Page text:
"The reality is, IT departments are already evolving. In five years, they'll look more like miniature software companies, with staff dedicated to solving their customers' problems." -- Curt Jacobsen, principal, PricewaterhouseCoopers
Sean Jennings, co-founder and senior vice president at cloud-based enterprise software company Virtustream, sees new opportunities for IT staff, optimizing business applications for mobile workforces and making the most of company data.
"IT managers will help mine the vast troves of unstructured data that organizations have … resulting in increased collaboration with other departments," Jennings says. "In many cases, IT managers will be reporting to line-of-business executives and even up to the C-suite -- from the CTO to CIO to CFO and even CEO. We'll see an evolution in the skills required of IT, with increased emphasis on creative thinking, problem-solving, and collaboration."
GoodData's Stanek also sees IT staffs merging with other departments: "We're seeing completely new managers of IT departments now, which is very exciting. They might end up reporting to different areas in the line of business, based on their tech and cloud spending. So far, departments like marketing, finance, and operations have started to take some spend from the typical CIO role, so IT has moved across the organization."
Stanek sees this as a natural progression, freeing IT from typical "cost center" tasks.
"We're already seeing many ops tasks being taken over by cloud vendors, and this will continue to expand. So IT managers will be able to head up projects to improve their business -- not fix its technical flaws," Stanek says.
"The reality is, IT departments are already evolving," says PwC's Jacobsen. "In five years, they'll look more like miniature software companies, with staff dedicated to solving their customers' problems."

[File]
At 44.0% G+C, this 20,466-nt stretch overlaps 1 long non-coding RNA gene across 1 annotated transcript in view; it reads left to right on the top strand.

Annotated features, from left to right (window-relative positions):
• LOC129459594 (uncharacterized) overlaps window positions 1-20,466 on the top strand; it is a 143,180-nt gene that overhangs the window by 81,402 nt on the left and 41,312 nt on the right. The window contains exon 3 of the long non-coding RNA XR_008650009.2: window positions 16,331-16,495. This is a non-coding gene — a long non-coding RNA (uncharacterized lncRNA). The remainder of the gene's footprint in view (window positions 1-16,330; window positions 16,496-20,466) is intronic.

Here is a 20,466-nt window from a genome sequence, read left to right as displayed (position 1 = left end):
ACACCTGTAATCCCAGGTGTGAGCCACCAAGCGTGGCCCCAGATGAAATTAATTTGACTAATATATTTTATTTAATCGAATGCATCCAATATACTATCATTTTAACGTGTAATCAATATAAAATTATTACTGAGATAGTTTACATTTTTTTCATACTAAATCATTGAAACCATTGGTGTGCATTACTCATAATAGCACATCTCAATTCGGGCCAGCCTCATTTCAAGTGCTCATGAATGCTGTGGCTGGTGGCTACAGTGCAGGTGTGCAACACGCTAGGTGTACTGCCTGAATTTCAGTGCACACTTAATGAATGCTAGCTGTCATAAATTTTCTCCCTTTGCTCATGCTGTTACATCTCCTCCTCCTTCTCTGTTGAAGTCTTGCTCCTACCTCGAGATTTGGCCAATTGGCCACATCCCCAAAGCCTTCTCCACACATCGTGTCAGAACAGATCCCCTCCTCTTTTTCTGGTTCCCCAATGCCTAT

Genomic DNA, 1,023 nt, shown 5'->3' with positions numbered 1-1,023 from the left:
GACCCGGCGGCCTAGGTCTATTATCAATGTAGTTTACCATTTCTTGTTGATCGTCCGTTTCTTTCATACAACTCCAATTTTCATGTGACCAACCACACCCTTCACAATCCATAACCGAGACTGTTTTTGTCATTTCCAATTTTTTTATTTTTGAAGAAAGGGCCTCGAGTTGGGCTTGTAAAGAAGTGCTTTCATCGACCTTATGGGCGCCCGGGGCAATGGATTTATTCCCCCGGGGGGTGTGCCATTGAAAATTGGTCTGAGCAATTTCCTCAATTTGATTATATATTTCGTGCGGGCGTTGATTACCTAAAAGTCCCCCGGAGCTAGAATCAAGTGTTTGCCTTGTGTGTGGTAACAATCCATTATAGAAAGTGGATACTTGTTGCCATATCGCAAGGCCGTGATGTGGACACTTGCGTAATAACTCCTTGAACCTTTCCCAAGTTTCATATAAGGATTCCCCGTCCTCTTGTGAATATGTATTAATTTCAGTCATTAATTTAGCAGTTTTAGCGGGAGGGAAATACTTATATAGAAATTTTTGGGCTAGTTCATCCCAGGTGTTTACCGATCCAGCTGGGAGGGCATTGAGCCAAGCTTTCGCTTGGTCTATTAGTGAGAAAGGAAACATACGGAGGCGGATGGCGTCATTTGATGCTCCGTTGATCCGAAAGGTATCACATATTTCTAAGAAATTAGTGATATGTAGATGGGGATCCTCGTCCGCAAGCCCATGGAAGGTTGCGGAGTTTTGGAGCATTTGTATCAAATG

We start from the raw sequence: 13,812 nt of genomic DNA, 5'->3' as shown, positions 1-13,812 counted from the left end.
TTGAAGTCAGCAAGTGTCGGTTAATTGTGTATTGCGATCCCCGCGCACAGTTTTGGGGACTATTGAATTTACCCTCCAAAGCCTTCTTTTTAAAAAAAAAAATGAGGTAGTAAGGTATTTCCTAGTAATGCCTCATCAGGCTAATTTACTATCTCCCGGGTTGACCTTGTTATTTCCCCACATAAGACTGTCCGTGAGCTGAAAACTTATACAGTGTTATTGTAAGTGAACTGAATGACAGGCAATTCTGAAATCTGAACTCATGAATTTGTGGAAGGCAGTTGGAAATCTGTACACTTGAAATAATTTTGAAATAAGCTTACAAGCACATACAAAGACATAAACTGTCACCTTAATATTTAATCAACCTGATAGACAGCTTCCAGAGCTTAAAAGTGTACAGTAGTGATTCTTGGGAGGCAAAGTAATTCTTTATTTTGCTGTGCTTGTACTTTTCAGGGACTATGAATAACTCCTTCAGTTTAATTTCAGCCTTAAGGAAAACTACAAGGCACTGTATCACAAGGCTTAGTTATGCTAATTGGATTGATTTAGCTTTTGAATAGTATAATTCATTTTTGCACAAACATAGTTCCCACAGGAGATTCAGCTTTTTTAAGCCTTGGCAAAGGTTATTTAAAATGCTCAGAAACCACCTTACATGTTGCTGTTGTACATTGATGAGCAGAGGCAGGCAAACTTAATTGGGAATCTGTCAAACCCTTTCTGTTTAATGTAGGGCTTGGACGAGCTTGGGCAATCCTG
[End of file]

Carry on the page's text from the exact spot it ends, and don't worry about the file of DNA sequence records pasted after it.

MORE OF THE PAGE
"IT will increasingly be tasked with building and supporting custom enterprise applications that take advantage of new capabilities in mobile and cloud computing." -- Vidhya Ranganathan, senior vice president, Accellio
Five years ago, IT departments were seen as a bottleneck, rigidly adhering to processes and inflexible tech that slowed down the business, argues Jacobson. Five years from now, they'll be more fluid, solving co-workers' problems with an architecture that's adaptable to changing requirements.
What stays in house?
If the cloud continues to quickly change the landscape, where does that leave in-house applications? In other words: What about a company's data that is too important for Dropbox?
"IT will increasingly be tasked with building and supporting custom enterprise applications that take advantage of new capabilities in mobile and cloud computing," says Vidhya Ranganathan, senior vice president at mobile enterprise software maker Accellio. "These in-house applications will be capable of accessing both pure and private cloud infrastructures, allowing companies to store sensitive information such as health care records or customer data without sacrificing the ability to access noncrucial applications in the cloud."
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